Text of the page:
Well, I should have hot water by now, so it’s time for a long shower and to get my body clock back on track. It’s 3:30AM right now back east, but my normal bedtime here, so in theory I should wake up on time tomorrow. But I try not to think too much about such things; it’s been my experience that not dwelling too much on the time change is the best remedy for jet lag. Still, zzzzzzzzzzzzz.

Tight Connection

Whew! I made it to Vancouver! There was only forty-five minutes between my inbound Montreal flight and my outbound Vancouver flight at Toronto… and we ended up circling the airport for nearly a half hour! I had only enough time to bolt to my gate and grab a quick bathroom break while the priority customers boarded. I have some checked luggage for this return trip and I will be very surprised if it is waiting for me in Penticton.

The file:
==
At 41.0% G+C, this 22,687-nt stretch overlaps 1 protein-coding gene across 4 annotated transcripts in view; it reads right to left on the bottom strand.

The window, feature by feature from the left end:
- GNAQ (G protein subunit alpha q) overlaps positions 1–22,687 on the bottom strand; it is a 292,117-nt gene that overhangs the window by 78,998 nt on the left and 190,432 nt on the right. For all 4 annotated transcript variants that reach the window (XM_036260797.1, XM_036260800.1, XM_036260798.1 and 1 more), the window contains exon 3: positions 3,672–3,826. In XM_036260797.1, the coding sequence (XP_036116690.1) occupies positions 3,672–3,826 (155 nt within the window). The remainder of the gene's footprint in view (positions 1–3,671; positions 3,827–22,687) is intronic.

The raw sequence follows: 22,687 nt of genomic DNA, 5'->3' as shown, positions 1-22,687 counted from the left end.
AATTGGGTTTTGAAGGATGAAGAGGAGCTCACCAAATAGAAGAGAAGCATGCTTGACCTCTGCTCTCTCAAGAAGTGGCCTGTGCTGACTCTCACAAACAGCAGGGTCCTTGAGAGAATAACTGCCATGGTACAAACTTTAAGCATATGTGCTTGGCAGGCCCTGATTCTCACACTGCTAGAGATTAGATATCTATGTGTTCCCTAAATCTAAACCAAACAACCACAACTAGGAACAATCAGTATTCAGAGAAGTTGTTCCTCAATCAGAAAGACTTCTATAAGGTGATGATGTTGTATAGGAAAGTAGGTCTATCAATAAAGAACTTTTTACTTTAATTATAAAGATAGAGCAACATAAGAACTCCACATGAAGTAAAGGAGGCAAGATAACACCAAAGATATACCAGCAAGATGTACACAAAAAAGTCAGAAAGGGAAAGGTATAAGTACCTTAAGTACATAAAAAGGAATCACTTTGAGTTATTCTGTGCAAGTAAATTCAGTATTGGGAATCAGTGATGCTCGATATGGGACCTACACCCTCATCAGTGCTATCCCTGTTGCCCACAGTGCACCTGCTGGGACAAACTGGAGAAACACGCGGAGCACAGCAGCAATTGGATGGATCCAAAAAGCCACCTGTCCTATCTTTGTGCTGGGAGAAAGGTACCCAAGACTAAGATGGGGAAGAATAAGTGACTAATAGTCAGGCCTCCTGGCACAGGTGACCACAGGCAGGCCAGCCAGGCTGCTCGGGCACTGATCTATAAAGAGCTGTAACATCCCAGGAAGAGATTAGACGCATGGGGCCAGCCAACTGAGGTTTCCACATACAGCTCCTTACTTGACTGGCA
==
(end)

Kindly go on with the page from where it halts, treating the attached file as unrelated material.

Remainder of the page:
Security screening in Montreal was a piece of cake. I didn’t have to take off my shoes and I didn’t even beep when I went through the metal detector so I was saved an invasive groping by the staff. I paid for that dearly on the flight to Vancouver, however, since, despite my checking several times that I would have a window seat, I was seated in a middle one! YUCK! At least, we were in the emergency row, so the leg room was luxurious. My neighbour to the left was very cold and sighed each time I moved around well within my designated buffer zone. The neighbour to the right, however, was quite friendly (and generous with his cashews) and we shared a few laughs as my, thankfully empty, beverage glass kept on leaping off my tray! I was glad I’d brought a snack of dried fruit flat bread, cheese, and clementines since the options for food in Montreal were dismal and I didn’t have time to grab anything in Toronto.